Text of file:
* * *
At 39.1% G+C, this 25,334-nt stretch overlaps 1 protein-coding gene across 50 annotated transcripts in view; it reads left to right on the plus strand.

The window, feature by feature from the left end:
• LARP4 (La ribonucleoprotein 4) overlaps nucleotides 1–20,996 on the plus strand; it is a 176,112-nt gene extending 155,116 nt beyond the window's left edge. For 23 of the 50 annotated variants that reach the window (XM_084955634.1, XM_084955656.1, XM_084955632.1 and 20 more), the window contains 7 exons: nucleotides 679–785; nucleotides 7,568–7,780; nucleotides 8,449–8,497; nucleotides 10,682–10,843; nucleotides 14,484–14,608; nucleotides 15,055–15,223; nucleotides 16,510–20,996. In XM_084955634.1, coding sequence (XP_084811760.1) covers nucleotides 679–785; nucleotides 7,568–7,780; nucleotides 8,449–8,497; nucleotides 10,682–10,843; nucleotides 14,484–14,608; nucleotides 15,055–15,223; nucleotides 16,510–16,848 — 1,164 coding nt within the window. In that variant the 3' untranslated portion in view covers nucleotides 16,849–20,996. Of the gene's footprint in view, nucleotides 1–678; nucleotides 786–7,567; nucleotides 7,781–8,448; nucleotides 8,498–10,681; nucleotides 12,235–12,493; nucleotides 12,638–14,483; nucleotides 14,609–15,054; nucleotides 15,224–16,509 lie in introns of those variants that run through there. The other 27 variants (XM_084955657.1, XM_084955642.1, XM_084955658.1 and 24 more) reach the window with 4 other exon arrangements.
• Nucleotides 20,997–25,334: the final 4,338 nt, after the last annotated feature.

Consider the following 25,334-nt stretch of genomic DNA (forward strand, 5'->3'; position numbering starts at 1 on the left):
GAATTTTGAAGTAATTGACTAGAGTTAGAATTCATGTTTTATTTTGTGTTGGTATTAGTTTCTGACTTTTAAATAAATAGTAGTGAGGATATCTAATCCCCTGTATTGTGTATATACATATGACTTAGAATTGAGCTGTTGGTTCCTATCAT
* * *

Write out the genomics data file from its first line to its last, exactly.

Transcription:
At 39.1% G+C, this 25,334-nt stretch overlaps 1 protein-coding gene across 50 annotated transcripts in view; it reads left to right on the plus strand.

The window, feature by feature from the left end:
• LARP4 (La ribonucleoprotein 4) overlaps nucleotides 1–20,996 on the plus strand; it is a 176,112-nt gene extending 155,116 nt beyond the window's left edge. For 23 of the 50 annotated variants that reach the window (XM_084955634.1, XM_084955656.1, XM_084955632.1 and 20 more), the window contains 7 exons: nucleotides 679–785; nucleotides 7,568–7,780; nucleotides 8,449–8,497; nucleotides 10,682–10,843; nucleotides 14,484–14,608; nucleotides 15,055–15,223; nucleotides 16,510–20,996. In XM_084955634.1, coding sequence (XP_084811760.1) covers nucleotides 679–785; nucleotides 7,568–7,780; nucleotides 8,449–8,497; nucleotides 10,682–10,843; nucleotides 14,484–14,608; nucleotides 15,055–15,223; nucleotides 16,510–16,848 — 1,164 coding nt within the window. In that variant the 3' untranslated portion in view covers nucleotides 16,849–20,996. Of the gene's footprint in view, nucleotides 1–678; nucleotides 786–7,567; nucleotides 7,781–8,448; nucleotides 8,498–10,681; nucleotides 12,235–12,493; nucleotides 12,638–14,483; nucleotides 14,609–15,054; nucleotides 15,224–16,509 lie in introns of those variants that run through there. The other 27 variants (XM_084955657.1, XM_084955642.1, XM_084955658.1 and 24 more) reach the window with 4 other exon arrangements.
• Nucleotides 20,997–25,334: the final 4,338 nt, after the last annotated feature.

Consider the following 25,334-nt stretch of genomic DNA (forward strand, 5'->3'; position numbering starts at 1 on the left):
GAATTTTGAAGTAATTGACTAGAGTTAGAATTCATGTTTTATTTTGTGTTGGTATTAGTTTCTGACTTTTAAATAAATAGTAGTGAGGATATCTAATCCCCTGTATTGTGTATATACATATGACTTAGAATTGAGCTGTTGGTTCCTATCAT